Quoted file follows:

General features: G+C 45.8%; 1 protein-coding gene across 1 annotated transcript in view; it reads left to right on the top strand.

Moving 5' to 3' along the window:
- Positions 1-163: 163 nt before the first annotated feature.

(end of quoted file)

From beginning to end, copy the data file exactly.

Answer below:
General features: G+C 45.8%; 1 protein-coding gene across 1 annotated transcript in view; it reads left to right on the top strand.

Moving 5' to 3' along the window:
- Positions 1-163: 163 nt before the first annotated feature.